This month has marked one year since we’ve had to seriously take precautions against COVID-19.  One year of social distancing, cancelled plans, missing holidays and birthdays.  And, of course, wearing masks.

Instead of staying sad about the fact we still have to do this – let’s take a look at some book characters who wore a mask before it was mandatory!

 

The Dread Pirate Roberts in The Princess Bride by William Goldman

Purchase your copy here.

Anyone who lived through the 1980s may find it impossible—inconceivable, even—to equate The Princess Bride with anything other than the sweet, celluloid romance of Westley and Buttercup, but the film is only a fraction of the ingenious storytelling you’ll find in these pages. Rich in character and satire, the novel is set in 1941 and framed cleverly as an “abridged” retelling of a centuries-old tale set in the fabled country of Florin that’s home to “Beasts of all natures and descriptions. Pain. Death. Brave men. Coward men. Strongest men. Chases. Escapes. Lies. Truths. Passions.”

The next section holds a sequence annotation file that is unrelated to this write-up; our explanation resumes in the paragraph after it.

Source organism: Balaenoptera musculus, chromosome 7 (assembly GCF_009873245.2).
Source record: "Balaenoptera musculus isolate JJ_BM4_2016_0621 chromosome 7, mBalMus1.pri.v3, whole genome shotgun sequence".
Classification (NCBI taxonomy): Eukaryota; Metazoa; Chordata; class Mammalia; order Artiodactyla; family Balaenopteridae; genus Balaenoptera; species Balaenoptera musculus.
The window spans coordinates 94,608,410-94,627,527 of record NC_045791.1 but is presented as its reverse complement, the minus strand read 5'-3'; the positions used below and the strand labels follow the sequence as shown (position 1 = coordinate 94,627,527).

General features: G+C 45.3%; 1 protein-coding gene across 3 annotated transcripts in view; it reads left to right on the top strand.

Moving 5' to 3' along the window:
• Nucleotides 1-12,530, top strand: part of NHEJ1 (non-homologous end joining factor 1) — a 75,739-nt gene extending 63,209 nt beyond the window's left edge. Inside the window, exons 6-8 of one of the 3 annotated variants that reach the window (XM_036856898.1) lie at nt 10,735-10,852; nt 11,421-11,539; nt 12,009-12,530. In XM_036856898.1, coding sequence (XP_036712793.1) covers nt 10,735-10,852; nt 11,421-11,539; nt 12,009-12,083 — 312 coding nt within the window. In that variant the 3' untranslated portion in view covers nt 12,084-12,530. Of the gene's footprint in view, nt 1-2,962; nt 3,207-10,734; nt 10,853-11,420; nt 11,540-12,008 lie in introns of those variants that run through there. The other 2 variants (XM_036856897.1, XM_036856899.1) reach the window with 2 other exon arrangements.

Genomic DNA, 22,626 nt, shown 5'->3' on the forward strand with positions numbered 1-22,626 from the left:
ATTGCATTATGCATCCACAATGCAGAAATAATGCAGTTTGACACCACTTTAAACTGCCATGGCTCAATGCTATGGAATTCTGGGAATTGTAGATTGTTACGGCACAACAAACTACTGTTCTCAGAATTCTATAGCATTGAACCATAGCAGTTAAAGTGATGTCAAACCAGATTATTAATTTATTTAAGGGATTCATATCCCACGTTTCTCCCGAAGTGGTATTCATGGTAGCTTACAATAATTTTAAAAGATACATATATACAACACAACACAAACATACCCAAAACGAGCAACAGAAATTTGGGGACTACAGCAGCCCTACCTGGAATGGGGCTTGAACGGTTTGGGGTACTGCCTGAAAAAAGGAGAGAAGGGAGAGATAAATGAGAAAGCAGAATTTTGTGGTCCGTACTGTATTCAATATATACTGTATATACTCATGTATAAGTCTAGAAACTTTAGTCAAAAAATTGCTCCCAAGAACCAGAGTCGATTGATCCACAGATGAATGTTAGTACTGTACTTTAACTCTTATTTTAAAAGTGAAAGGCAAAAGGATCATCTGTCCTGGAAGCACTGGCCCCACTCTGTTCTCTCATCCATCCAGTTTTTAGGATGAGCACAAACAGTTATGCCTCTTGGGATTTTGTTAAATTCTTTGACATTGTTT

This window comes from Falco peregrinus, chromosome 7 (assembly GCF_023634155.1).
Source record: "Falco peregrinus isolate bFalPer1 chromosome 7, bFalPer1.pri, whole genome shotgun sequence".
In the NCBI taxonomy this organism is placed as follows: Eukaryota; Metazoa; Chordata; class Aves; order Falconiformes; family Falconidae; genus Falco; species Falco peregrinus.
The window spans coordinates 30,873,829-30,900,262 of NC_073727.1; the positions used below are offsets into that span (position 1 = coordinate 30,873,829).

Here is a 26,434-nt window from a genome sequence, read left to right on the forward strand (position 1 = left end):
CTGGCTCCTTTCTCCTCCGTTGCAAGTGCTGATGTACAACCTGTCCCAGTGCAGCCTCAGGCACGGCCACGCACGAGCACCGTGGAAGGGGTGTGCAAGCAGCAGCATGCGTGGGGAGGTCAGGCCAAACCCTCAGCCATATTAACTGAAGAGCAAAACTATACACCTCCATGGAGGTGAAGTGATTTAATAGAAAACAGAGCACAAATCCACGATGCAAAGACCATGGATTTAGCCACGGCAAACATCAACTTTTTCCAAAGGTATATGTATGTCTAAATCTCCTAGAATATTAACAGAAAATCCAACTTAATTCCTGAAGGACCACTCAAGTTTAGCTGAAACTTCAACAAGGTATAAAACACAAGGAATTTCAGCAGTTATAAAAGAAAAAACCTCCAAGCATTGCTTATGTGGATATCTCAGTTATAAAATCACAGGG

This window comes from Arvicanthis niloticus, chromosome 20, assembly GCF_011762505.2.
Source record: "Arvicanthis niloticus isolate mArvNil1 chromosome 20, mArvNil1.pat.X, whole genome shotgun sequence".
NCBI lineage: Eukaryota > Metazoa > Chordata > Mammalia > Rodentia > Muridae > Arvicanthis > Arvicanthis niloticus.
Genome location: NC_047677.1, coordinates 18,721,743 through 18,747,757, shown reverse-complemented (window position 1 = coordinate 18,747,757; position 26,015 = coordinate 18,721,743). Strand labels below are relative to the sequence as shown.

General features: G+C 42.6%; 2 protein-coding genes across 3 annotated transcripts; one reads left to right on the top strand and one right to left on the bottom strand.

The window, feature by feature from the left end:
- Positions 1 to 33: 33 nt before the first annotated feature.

Zorro in The Mark of Zorro by Johnston McCulley

Purchase your copy here.

Timid Don Diego Vega grows faint at even the mention of bloodshed and would rather read poetry than defend his own honor. No one suspects that the effete aristocrat is living a double life as Zorro the fox, bold fighter of injustice, whose sword is ever ready to defend the poor and oppressed against a corrupt governor and his merciless army. Zorro’s charade fools even the spirited Lolita Pulido, whose father forces her to endure the listless wooing of Don Diego while her heart belongs to the masked hero who laughs in the face of danger.

 

The King’s Brother (Philippe) in The Man In The Iron Mask by Alexandre Dumas

Purchase your copy here.

When Aramis, one of the three musketeers, discovers that the king of France has a twin brother, he plans a coup d’état in an attempt to secretly replace King Louis with his brother Philippe. Entrusting his secret plan to Porthos, Raoul, and D’Artagnan, the friends pit themselves against the power of the French monarchy.

 

 

 

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